Aker Solutions, a Norwegian oilfield services provider, has enlisted the services of a company based in Estonia to supply subsea templates for an upcoming oil and gas field development in the North Sea.
BLRT Grupp’s subsidiary, Marketex Offshore Constructions (MOC), has entered into a contract with Aker Solutions for the construction of nine subsea templates for the Yggdrasil project.
The production of the subsea templates is planned for this year, and they are anticipated to be delivered to the customer in 2024 and 2025. BLRT Group has stated that these foundations will be the largest subsea structures ever built by MOC.
According to the Estonian company, the project will necessitate 340,000 hours of welding, assembly, and machining. These operations will take place in the company’s recently upgraded production facilities located in Tallinn.
Nadezda Vassiljeva, a board member at Marketex Offshore Constructions, explained that a subsea foundation is a sizable steel structure primarily utilized for well-drilling and subsequently as a base for other essential subsea equipment. She emphasized the importance of precise fitting during the installation of equipment at sea.
Hence, when selecting the contractor, several factors were taken into account, such as the contractor’s track record of successful completion of similar complex projects, expertise, timely delivery, adherence to high-quality standards, and commitment to safety requirements.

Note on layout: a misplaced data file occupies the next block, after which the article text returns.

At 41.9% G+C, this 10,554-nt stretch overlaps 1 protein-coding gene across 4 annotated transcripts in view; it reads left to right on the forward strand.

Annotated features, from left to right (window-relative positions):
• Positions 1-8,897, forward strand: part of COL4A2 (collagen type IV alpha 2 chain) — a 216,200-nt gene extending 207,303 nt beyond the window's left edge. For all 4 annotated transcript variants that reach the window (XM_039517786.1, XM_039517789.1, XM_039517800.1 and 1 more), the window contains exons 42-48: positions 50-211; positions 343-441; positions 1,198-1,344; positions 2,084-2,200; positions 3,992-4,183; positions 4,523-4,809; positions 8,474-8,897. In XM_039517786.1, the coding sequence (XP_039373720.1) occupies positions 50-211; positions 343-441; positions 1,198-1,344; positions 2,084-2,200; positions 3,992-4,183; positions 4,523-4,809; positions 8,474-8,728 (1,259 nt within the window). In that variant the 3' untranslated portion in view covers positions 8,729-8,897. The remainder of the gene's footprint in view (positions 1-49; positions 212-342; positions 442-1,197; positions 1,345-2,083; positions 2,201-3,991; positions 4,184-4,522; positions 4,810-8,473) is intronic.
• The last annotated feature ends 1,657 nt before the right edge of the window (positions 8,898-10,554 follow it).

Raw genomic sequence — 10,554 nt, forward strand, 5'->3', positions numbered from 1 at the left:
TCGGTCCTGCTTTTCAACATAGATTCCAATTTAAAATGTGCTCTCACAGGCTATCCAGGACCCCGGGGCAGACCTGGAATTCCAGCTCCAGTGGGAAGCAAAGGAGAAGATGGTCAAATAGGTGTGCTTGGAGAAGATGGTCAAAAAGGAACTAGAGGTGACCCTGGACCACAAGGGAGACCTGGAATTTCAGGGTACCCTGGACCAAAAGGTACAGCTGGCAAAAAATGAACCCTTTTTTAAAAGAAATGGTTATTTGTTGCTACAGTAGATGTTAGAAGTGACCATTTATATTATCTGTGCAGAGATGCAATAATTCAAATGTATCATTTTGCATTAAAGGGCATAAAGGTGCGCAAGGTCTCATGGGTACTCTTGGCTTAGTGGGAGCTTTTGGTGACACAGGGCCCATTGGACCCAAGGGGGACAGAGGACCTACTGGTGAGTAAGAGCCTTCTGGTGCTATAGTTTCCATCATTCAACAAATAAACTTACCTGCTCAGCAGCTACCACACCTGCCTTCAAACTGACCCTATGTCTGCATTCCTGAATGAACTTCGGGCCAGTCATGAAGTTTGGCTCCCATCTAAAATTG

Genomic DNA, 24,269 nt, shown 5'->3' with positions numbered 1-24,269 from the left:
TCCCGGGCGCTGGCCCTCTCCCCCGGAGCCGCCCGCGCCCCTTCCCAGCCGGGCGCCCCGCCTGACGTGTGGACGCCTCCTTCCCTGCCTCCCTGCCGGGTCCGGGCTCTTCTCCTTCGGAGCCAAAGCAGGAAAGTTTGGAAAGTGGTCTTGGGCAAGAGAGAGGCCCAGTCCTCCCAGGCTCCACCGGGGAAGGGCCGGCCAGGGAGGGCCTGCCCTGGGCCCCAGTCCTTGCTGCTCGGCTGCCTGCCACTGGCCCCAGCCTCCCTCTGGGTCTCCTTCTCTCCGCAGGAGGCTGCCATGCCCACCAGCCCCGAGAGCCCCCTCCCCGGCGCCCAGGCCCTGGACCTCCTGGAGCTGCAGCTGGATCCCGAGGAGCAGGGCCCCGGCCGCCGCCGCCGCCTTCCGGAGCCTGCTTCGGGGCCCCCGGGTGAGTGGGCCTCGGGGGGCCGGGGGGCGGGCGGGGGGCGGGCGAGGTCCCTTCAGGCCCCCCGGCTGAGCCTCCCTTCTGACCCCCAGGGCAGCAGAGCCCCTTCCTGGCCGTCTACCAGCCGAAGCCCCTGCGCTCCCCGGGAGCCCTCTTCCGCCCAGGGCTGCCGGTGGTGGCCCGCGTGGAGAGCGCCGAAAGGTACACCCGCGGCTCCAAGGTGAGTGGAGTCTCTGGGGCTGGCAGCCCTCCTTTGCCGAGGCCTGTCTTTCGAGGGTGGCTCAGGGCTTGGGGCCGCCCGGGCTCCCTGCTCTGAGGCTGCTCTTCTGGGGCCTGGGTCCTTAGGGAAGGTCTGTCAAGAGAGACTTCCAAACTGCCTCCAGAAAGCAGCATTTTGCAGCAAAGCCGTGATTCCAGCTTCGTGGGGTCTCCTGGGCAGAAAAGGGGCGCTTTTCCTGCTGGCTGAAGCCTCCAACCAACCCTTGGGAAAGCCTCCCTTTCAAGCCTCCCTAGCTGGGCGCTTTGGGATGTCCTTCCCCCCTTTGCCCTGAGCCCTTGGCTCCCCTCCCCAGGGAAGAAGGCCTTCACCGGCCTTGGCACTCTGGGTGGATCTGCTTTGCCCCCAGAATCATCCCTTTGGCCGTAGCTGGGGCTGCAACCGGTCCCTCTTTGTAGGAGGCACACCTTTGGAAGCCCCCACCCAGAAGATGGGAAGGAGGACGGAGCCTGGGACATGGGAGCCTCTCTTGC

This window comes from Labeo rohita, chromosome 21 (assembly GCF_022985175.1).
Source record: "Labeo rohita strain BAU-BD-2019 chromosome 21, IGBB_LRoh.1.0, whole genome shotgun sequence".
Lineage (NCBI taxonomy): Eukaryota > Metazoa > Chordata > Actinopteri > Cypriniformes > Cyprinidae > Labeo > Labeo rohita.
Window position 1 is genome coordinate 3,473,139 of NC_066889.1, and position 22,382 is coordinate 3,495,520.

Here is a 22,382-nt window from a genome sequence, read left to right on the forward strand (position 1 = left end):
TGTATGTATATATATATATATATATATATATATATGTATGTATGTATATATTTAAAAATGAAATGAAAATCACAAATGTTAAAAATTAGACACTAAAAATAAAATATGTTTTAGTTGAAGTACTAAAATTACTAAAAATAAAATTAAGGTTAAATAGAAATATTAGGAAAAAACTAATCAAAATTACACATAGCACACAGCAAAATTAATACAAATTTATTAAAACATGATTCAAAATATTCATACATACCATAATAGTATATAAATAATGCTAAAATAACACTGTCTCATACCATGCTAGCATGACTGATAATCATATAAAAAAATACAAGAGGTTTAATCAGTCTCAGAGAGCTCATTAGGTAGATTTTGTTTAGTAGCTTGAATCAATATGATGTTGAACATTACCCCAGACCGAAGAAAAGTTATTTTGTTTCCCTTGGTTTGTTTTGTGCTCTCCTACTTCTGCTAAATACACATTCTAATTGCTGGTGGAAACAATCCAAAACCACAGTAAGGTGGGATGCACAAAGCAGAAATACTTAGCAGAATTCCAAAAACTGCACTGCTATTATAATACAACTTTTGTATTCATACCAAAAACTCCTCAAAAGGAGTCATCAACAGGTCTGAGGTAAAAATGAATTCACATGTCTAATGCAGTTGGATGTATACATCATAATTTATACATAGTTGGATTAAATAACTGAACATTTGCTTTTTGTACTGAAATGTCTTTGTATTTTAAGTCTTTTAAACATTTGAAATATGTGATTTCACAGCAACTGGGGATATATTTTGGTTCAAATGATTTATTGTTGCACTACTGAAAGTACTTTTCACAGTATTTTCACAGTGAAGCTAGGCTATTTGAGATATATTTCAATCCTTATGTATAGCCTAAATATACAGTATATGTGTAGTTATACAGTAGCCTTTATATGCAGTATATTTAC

In December 2022, Aker BP, along with its partners Equinor and PGNiG Upstream Norway, reached a final investment decision to develop the Yggdrasil area. They subsequently submitted plans for development and operation (PDOs) to the Norwegian Ministry of Petroleum and Energy.
The project’s total investments are projected to be approximately NOK 115 billion, which is equivalent to over $10.4 billion. Aker Solutions has been assigned the responsibility of engineering, procurement, and construction (EPC) as well as offshore hook-up tasks for the Hugin A PdQ production platform, weighing 28,000 tons (formerly NOA PdQ), and its 20,500-ton steel jacket substructure.
Additionally, they are tasked with handling the 2,100-ton Hugin B (formerly Frøy) normally unmanned wellhead platform and its associated jacket substructure.